On Fri, Nov 21, 2008 at 7:54 PM, Kory Heath <[EMAIL PROTECTED]> wrote:

> On Nov 21, 2008, at 9:01 AM, Jason Resch wrote:
> > What you described sounds very similar to a split brain patient I
> > saw on a documentary.
> It might seem similar on the surface, but it's actually very
> different. The observers of the split-brain patient and the patient
> himself know that something is amiss. There is a real difference in
> his consciousness and his behavior. If cosmic rays randomly severed
> your corpus callosum right now, you would definitely notice a
> difference. (It's an empirical question whether or not you'd know it
> almost immediately, or if it would take a while for you to figure it
> out. I'm sure the neurologists and cognitive scientists already know
> the answer to that one.)
> At no point during the replacement of Alice's fully-functioning
> neurons with cosmic-ray stimulated neurons (or during the replacement
> of cosmic-ray neurons with no neurons at all) will Alice notice any
> difference in her consciousness. In principle, she cannot notice it,
> since every one of her full-functionally neurons always continues to
> do exactly what it would have done. This is a serious problem for the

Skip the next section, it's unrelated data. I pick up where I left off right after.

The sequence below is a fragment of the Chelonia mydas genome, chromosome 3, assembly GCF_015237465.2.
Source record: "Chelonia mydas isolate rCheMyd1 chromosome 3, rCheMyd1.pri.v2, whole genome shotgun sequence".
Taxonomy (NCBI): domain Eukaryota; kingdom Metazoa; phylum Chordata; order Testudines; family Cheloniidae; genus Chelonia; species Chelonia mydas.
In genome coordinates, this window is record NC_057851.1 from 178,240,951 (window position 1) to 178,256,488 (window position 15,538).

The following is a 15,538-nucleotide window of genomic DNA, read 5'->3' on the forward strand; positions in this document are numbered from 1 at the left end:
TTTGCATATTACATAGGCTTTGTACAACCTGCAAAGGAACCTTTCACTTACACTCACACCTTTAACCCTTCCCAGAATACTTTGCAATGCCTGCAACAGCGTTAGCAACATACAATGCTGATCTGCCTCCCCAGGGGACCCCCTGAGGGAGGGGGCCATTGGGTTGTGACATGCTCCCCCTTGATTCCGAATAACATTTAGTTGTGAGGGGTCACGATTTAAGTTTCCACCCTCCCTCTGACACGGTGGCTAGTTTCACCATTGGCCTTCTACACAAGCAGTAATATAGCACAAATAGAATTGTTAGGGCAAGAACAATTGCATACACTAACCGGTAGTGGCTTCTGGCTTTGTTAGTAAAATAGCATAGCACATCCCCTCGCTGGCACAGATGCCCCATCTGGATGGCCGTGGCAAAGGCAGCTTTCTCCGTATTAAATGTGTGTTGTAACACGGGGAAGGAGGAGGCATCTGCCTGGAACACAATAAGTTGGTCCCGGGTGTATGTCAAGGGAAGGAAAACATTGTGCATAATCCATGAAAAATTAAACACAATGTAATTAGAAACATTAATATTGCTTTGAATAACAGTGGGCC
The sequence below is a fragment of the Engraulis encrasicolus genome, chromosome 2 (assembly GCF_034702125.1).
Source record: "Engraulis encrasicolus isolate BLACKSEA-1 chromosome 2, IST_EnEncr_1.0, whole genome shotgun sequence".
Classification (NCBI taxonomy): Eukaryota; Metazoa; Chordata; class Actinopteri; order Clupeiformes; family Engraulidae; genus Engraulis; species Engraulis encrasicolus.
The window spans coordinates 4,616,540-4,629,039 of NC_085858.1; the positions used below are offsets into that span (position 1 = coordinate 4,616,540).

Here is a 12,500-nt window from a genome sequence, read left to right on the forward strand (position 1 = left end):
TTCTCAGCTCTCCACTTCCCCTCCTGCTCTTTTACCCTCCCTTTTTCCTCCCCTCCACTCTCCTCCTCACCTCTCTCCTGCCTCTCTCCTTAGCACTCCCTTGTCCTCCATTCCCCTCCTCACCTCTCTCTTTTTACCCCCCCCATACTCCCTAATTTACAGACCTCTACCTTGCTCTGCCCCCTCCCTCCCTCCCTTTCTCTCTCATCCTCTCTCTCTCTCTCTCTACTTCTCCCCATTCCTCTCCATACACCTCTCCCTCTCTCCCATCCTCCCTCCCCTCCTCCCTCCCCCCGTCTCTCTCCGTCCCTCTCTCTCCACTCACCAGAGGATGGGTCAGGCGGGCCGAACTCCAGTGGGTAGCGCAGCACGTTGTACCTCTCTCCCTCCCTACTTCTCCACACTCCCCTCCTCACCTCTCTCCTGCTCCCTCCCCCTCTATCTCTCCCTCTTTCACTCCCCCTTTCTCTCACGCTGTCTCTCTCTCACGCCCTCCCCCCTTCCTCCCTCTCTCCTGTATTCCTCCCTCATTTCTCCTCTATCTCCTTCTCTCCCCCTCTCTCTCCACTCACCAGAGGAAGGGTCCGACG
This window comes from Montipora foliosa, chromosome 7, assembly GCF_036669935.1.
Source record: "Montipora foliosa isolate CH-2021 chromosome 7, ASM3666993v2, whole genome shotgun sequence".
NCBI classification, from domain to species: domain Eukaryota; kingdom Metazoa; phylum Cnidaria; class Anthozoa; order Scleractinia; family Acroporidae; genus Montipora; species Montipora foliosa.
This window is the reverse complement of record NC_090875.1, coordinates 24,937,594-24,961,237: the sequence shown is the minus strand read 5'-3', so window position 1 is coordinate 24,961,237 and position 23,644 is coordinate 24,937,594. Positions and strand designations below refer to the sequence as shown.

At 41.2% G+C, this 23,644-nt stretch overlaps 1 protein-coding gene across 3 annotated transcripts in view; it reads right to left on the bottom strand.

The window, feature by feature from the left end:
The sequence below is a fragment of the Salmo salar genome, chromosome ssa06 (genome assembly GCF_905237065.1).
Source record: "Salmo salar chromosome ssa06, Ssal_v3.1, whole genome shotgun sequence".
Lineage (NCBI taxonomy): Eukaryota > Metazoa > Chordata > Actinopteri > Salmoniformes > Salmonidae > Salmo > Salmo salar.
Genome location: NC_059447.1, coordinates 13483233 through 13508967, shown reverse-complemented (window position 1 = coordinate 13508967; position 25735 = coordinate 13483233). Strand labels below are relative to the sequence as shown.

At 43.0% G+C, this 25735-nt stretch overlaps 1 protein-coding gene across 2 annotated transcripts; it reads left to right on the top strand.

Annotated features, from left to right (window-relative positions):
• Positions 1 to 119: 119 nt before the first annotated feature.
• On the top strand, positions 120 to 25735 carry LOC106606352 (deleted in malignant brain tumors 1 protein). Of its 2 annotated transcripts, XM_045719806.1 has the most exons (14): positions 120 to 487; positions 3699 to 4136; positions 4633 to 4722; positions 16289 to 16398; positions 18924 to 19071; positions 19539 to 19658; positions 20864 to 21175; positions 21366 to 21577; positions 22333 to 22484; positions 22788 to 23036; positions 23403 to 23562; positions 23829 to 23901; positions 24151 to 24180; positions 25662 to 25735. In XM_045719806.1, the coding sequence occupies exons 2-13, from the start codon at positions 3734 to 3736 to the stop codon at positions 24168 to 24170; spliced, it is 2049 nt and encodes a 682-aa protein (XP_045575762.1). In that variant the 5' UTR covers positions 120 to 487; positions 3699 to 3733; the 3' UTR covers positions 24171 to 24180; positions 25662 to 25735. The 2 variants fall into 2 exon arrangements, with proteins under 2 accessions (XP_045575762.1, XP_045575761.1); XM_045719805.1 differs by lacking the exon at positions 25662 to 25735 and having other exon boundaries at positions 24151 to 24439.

> mechanistic view of consciousness.

What about a case when only some of Alice's neurons have ceased normal
function and became dependent on the lucky rays?  Lets say the neurons in
her visual center stopped working but her speech center was unaffected.  In
this manner could she talk about what she saw without having any conscious
experience of sight?  I'm beginning to see how truly frustrating the MGA
argument is: If all her neurons break and are luckily fixed I believe she is
a zombie, if only one of her neurons fails but we correct it, I don't think
this would effect her consciousness in any perceptible way, but cases where
some part of her brain needs to be corrected are quite strange, and almost
maddeningly so.

I think you are right in that the split brain cases are very different, but
I think the similarity is that part of Alice's consciousness would
disappear, though the lucky effects ensure she acts as if no change had
occurred.  If all of a sudden all her neurons started working properly
again, I don't think she would have any recollection of having lost any part
of her consciousess, the lucky effects should have fixed her memories as
well, and the parts of her brain which remained functional would also not
have detected any inconsitencies, yet the parts of her brain that depended
on lucky cosmic rays generated no subjective experience for whatever set of
information they were processing.  (So I would think)


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